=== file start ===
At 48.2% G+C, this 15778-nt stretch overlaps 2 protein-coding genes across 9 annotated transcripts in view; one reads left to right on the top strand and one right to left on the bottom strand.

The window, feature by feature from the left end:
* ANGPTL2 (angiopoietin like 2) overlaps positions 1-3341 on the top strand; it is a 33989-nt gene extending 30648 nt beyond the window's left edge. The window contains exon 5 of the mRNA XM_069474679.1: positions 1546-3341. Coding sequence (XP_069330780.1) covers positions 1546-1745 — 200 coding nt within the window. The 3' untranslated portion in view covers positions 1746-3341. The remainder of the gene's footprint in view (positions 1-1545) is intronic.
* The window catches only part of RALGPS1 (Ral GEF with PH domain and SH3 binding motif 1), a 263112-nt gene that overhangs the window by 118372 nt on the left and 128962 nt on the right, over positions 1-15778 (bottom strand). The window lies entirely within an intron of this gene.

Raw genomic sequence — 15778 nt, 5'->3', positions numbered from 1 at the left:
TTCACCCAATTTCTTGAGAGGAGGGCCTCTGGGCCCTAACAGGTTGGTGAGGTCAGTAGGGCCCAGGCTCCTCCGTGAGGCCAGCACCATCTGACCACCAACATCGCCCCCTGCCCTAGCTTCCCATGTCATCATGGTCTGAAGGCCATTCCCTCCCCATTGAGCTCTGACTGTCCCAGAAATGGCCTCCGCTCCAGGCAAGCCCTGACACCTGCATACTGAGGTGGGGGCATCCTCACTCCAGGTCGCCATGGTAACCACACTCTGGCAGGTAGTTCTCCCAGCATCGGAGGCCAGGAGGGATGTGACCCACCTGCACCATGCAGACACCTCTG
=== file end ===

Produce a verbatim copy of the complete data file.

At 48.2% G+C, this 15778-nt stretch overlaps 2 protein-coding genes across 9 annotated transcripts in view; one reads left to right on the top strand and one right to left on the bottom strand.

The window, feature by feature from the left end:
* ANGPTL2 (angiopoietin like 2) overlaps positions 1-3341 on the top strand; it is a 33989-nt gene extending 30648 nt beyond the window's left edge. The window contains exon 5 of the mRNA XM_069474679.1: positions 1546-3341. Coding sequence (XP_069330780.1) covers positions 1546-1745 — 200 coding nt within the window. The 3' untranslated portion in view covers positions 1746-3341. The remainder of the gene's footprint in view (positions 1-1545) is intronic.
* The window catches only part of RALGPS1 (Ral GEF with PH domain and SH3 binding motif 1), a 263112-nt gene that overhangs the window by 118372 nt on the left and 128962 nt on the right, over positions 1-15778 (bottom strand). The window lies entirely within an intron of this gene.

Raw genomic sequence — 15778 nt, 5'->3', positions numbered from 1 at the left:
TTCACCCAATTTCTTGAGAGGAGGGCCTCTGGGCCCTAACAGGTTGGTGAGGTCAGTAGGGCCCAGGCTCCTCCGTGAGGCCAGCACCATCTGACCACCAACATCGCCCCCTGCCCTAGCTTCCCATGTCATCATGGTCTGAAGGCCATTCCCTCCCCATTGAGCTCTGACTGTCCCAGAAATGGCCTCCGCTCCAGGCAAGCCCTGACACCTGCATACTGAGGTGGGGGCATCCTCACTCCAGGTCGCCATGGTAACCACACTCTGGCAGGTAGTTCTCCCAGCATCGGAGGCCAGGAGGGATGTGACCCACCTGCACCATGCAGACACCTCTG